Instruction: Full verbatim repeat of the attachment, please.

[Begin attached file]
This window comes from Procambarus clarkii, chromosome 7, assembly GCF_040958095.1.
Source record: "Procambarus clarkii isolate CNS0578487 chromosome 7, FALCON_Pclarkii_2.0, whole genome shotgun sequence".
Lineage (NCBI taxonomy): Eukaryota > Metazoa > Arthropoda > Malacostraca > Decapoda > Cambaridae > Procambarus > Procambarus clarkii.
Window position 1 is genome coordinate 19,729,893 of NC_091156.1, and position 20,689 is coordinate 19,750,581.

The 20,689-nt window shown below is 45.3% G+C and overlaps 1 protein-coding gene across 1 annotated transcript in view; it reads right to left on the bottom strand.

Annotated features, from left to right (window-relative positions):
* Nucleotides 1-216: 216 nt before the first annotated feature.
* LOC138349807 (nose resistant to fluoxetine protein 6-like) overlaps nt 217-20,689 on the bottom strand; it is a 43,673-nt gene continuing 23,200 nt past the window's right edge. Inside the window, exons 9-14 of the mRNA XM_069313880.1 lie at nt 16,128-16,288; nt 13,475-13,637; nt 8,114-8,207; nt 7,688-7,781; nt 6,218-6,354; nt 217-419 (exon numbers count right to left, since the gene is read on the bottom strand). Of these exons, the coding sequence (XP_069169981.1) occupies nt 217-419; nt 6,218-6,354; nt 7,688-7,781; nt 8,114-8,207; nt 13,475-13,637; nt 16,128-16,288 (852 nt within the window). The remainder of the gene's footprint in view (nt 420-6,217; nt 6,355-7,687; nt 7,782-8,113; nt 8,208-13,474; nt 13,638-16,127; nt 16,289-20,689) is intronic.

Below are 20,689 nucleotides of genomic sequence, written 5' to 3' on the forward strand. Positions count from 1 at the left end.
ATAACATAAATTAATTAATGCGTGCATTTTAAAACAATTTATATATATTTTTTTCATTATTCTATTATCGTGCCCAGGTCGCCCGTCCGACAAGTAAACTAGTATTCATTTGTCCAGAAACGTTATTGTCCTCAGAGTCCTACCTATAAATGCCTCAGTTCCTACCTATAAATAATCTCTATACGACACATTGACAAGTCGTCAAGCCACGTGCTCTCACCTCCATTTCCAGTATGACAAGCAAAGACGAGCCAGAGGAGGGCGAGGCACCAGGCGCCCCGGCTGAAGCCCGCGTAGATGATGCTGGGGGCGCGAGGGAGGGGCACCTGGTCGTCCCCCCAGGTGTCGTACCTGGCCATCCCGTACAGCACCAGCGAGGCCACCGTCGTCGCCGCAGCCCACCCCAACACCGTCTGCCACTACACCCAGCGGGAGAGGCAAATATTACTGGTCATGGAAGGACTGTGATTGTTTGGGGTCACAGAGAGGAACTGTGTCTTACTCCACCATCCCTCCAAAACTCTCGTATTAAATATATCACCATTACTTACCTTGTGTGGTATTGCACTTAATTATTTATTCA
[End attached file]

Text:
This window comes from Procambarus clarkii, chromosome 7, assembly GCF_040958095.1.
Source record: "Procambarus clarkii isolate CNS0578487 chromosome 7, FALCON_Pclarkii_2.0, whole genome shotgun sequence".
Lineage (NCBI taxonomy): Eukaryota > Metazoa > Arthropoda > Malacostraca > Decapoda > Cambaridae > Procambarus > Procambarus clarkii.
Window position 1 is genome coordinate 19,729,893 of NC_091156.1, and position 20,689 is coordinate 19,750,581.

The 20,689-nt window shown below is 45.3% G+C and overlaps 1 protein-coding gene across 1 annotated transcript in view; it reads right to left on the bottom strand.

Annotated features, from left to right (window-relative positions):
* Nucleotides 1-216: 216 nt before the first annotated feature.
* LOC138349807 (nose resistant to fluoxetine protein 6-like) overlaps nt 217-20,689 on the bottom strand; it is a 43,673-nt gene continuing 23,200 nt past the window's right edge. Inside the window, exons 9-14 of the mRNA XM_069313880.1 lie at nt 16,128-16,288; nt 13,475-13,637; nt 8,114-8,207; nt 7,688-7,781; nt 6,218-6,354; nt 217-419 (exon numbers count right to left, since the gene is read on the bottom strand). Of these exons, the coding sequence (XP_069169981.1) occupies nt 217-419; nt 6,218-6,354; nt 7,688-7,781; nt 8,114-8,207; nt 13,475-13,637; nt 16,128-16,288 (852 nt within the window). The remainder of the gene's footprint in view (nt 420-6,217; nt 6,355-7,687; nt 7,782-8,113; nt 8,208-13,474; nt 13,638-16,127; nt 16,289-20,689) is intronic.

Below are 20,689 nucleotides of genomic sequence, written 5' to 3' on the forward strand. Positions count from 1 at the left end.
ATAACATAAATTAATTAATGCGTGCATTTTAAAACAATTTATATATATTTTTTTCATTATTCTATTATCGTGCCCAGGTCGCCCGTCCGACAAGTAAACTAGTATTCATTTGTCCAGAAACGTTATTGTCCTCAGAGTCCTACCTATAAATGCCTCAGTTCCTACCTATAAATAATCTCTATACGACACATTGACAAGTCGTCAAGCCACGTGCTCTCACCTCCATTTCCAGTATGACAAGCAAAGACGAGCCAGAGGAGGGCGAGGCACCAGGCGCCCCGGCTGAAGCCCGCGTAGATGATGCTGGGGGCGCGAGGGAGGGGCACCTGGTCGTCCCCCCAGGTGTCGTACCTGGCCATCCCGTACAGCACCAGCGAGGCCACCGTCGTCGCCGCAGCCCACCCCAACACCGTCTGCCACTACACCCAGCGGGAGAGGCAAATATTACTGGTCATGGAAGGACTGTGATTGTTTGGGGTCACAGAGAGGAACTGTGTCTTACTCCACCATCCCTCCAAAACTCTCGTATTAAATATATCACCATTACTTACCTTGTGTGGTATTGCACTTAATTATTTATTCA